1. Capitalization

    Any form of the pronoun can be made into a formal form by capitalizing it where used, otherwise it is assumed to be the familiar form when used in lower case.

  2. Word Order

    The object form normally follows the verb.

    The indirect form always takes the preposition zu = "to" and usually precedes the object.

    The possessive adjective occurs immediately before the noun it qualifies.

  3. Subject Pronouns
    1. Singular

      English

      German

      Dutch

      Danish

      Norwegian

      Swedish

      Folkspraak

      I

      ich

      ik

      jeg

      jeg

      Jag

      ik

      you

      du

      Jij, Je

      du

      du

      du, ni

      du

      he

      er

      Hij

      han

      han

      Han

      hie

      she

      sie

      Zij

      hun

      hun

      Hon

      shie

      it

      es

      Het

      det

      det

      den, det

      det

    2. Plural

    English

    German

    Dutch

    Danish

    Norwegian

    Swedish

    Folkspraak

    we

    wir

    Wij

    vi

    vi

    vi

    vi

    you

    Sie

    Je, U

    i, de

    dere

    ni

    u

    they

    sie

    zij

    de

    de

    de

    de

  4. Object Pronouns
    1. Singular

      English

      German

      Dutch

      Danish

      Norwegian

      Swedish

      Folkspraak

      me

      mir, mich

      mij, me

      mig

      meg

      mig

      mi

      You

      dir, dich

      jou, je, u

      dig

      deg

      dig

      di

      Him

      ihm, ihn

      hem

      ham

      ham

      honom

      hem

      Her

      ihr, sie

      haar

      hende

      heene

      henne

      hen

      It

      es, ihm

      het

      dem

      den, det

      den, det

      den

    2. Plural

    English

    German

    Dutch

    Danish

    Norwegian

    Swedish

    Folkspraak

    Us

    uns

    ons

    os

    oss

    oss

    os

    You

    euch, Sie, Ihnen

    je, u, jullie

    jer, dem

    dere

    ede, r

    jem

    Them

    Sie, ihnen

    hun, hen, haar, ze

    dem

    dem

    dem

    dem

  5. Possessive Adjectives
    1. Singular

      English

      German

      Dutch

      Danish

      Norwegian

      Swedish

      Folkspraak

      my

      mein

      Mijn

      min, mit, mine

      min, mitt, mine

      min, mitt, mina

      min

      your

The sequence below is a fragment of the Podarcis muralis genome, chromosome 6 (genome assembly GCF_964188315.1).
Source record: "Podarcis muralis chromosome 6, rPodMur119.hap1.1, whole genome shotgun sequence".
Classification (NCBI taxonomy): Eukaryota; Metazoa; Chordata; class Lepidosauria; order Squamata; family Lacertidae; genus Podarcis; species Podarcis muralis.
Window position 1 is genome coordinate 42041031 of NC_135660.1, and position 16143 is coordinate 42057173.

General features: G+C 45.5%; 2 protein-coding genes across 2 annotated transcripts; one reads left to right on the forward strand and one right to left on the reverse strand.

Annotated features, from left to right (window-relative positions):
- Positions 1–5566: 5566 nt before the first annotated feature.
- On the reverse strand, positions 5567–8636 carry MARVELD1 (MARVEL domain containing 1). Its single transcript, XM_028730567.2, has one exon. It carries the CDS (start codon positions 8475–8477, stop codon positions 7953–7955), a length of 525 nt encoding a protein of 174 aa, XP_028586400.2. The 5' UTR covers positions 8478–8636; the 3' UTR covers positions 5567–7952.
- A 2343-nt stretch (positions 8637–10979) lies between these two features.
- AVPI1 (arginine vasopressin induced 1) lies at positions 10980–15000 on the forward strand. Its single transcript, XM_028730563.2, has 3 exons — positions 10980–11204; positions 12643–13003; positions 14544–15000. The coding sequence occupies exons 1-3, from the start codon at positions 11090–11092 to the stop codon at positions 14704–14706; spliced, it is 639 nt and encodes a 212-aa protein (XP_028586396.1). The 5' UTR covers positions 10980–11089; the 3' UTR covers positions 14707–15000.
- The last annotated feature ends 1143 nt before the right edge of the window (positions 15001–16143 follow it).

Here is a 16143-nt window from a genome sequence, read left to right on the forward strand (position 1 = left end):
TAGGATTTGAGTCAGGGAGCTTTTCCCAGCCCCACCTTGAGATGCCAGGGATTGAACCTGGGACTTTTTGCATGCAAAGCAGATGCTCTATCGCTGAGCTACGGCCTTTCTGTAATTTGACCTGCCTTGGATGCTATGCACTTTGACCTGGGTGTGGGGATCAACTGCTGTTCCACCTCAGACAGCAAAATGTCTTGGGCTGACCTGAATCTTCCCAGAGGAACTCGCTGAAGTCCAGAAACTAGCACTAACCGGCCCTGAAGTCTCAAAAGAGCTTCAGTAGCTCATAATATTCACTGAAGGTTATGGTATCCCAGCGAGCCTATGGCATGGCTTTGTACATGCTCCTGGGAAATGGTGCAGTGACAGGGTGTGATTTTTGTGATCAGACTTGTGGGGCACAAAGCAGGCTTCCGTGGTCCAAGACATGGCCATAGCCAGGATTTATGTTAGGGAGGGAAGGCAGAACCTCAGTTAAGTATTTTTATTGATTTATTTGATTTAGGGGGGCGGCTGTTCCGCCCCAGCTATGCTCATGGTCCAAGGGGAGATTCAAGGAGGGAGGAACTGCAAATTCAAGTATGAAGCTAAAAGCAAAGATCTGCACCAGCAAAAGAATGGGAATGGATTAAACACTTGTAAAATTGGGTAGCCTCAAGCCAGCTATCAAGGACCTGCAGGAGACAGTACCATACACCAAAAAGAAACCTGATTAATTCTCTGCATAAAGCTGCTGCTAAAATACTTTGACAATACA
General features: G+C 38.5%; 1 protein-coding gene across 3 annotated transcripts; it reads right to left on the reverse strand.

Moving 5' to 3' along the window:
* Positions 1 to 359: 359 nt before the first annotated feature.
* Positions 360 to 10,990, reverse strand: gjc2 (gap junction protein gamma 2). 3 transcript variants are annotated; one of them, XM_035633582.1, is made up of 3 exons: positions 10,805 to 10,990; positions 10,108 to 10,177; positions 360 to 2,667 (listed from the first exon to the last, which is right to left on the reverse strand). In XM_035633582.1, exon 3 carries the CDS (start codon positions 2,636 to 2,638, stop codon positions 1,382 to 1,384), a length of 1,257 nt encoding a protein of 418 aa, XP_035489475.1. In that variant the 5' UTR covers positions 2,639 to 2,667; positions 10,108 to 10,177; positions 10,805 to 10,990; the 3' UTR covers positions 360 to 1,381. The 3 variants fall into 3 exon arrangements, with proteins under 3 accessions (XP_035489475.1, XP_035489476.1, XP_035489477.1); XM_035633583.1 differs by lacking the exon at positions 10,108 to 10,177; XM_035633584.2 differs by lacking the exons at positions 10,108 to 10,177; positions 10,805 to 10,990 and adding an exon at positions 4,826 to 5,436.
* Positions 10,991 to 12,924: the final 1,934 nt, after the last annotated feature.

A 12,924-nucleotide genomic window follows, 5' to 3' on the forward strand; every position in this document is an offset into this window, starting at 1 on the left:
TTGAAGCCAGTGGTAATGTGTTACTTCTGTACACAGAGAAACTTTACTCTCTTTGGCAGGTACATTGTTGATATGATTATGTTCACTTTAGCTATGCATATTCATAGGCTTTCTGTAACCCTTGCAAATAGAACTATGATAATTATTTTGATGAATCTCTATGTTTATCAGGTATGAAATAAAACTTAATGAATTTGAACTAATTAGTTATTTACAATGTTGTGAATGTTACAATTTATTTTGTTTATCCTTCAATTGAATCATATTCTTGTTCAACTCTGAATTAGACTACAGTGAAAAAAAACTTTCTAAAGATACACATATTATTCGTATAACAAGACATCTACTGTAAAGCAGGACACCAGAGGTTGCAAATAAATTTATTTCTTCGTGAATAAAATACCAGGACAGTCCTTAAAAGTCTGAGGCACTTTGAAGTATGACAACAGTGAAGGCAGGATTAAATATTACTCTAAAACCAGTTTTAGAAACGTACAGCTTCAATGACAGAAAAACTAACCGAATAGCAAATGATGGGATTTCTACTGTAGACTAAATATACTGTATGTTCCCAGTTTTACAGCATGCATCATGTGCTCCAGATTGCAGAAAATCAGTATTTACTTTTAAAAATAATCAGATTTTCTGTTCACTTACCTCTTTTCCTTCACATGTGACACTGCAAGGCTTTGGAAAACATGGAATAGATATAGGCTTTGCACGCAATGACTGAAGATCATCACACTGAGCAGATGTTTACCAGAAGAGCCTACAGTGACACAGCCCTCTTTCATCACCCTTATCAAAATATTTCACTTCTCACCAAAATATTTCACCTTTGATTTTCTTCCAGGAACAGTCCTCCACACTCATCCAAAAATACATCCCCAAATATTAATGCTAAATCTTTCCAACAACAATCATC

dein

      Jouw, je, Uw,jullie

      din, dit, dine

      din, ditt, dine

      din, ditt, dina

      din

      his

      sein

      zijn

      sin, sit, han, sine

      hans

      hans

      sin

      her

      ihr

      Haar

      sin, sit, hendes, sine

      hennes

      hennes

      har

      its

      sein

      zijn

      sin, sit, dens, dets, sine

      dens, dets

      dess

      dets

    2. Plural

    English

    German

    Dutch

    Danish

    Norwegian

    Swedish

    Folkspraak

    our

    Unser

    Ons, onze

    vores, vore

    var, vart, vare

    var, vart, vare

    ons

    your

    Euer

    je, Uw, jullie

    jeres, eders

    deres

    deras

    eures

    their

    Ihr

    Hun

    deres

    deres

    deras

    deres

  6. Possessive Pronouns
    1. Singular

      English

      German

      Dutch

      Danish

      Norwegian

      Swedish

      Folkspraak

      mine

      meiner

      Mijne

      min, mit, mine

      min, mitt, mine

      min, mitt, mina

      miner

      yours

      deiner

      Jouwe, uwe

      din, dit, dine

      din, ditt, dine

      din, ditt, dina

      diner

      his

      seiner

      zijne

      sin, sit, han, sine

      hans

      hans

      siner

      hers

      ihrer

      hare

      sin, sit, hendes, sine

      hennes

      hennes

      harer

      its

      seiner

      zijne

      sin, sit, dens, dets, sine

      dens, dets

      dess

      detser

    2. Plural

    English

    German

    Dutch

    Danish

    Norwegian

    Swedish

    Folkspraak

    ours

    unserer

    onze

    vores, vore

    var, vart, vare

    var, vart, vare

    onser

    yours

    euerer

    uwe

    jeres, eders

    deres

    deras

    eurer

    theirs

    ihrer

    hunne

    deres

    deres

    deras

    derer

  7. Summary

    The Folkspraak pronouns are thus:

    1. Singular

      Subject

      Object

      Possessive Adjective

      Possessive Pronoun

      Reflexive

      ik

      mi

      min

      miner

      sich

      du

      di

      din

      diner

      sich

      hie

      hem

      sin

      siner

      sich

      shie

      hen

      har

      harer

      sich

      det

      den

      dets

      detser

      sich

    2. Plural

Subject

Object

Possessive Adjective

Possessive Pronoun

Reflexive

vi

os

ons

onser

sich

u

jem

eures

eurer

sich

de

dem

deres

derer

sich

  1. Verbs

All verbs are regular without exception. The verb has an infinitive, which can also be used as a noun, and two participles (past and present), which can also be used as adjectives. Its conjugation lacks personal endings but has a complete set of tenses (present, past, perfect, pluperfect, future, conditional), both active and passive. It has an imperative but no subjunctive.

    1. Word Order

      Word order is usually subject-verb-object. A writer may depart from the normal order for emphasis as long as the meaning is clear.

      Word order does not vary for subordinate clauses.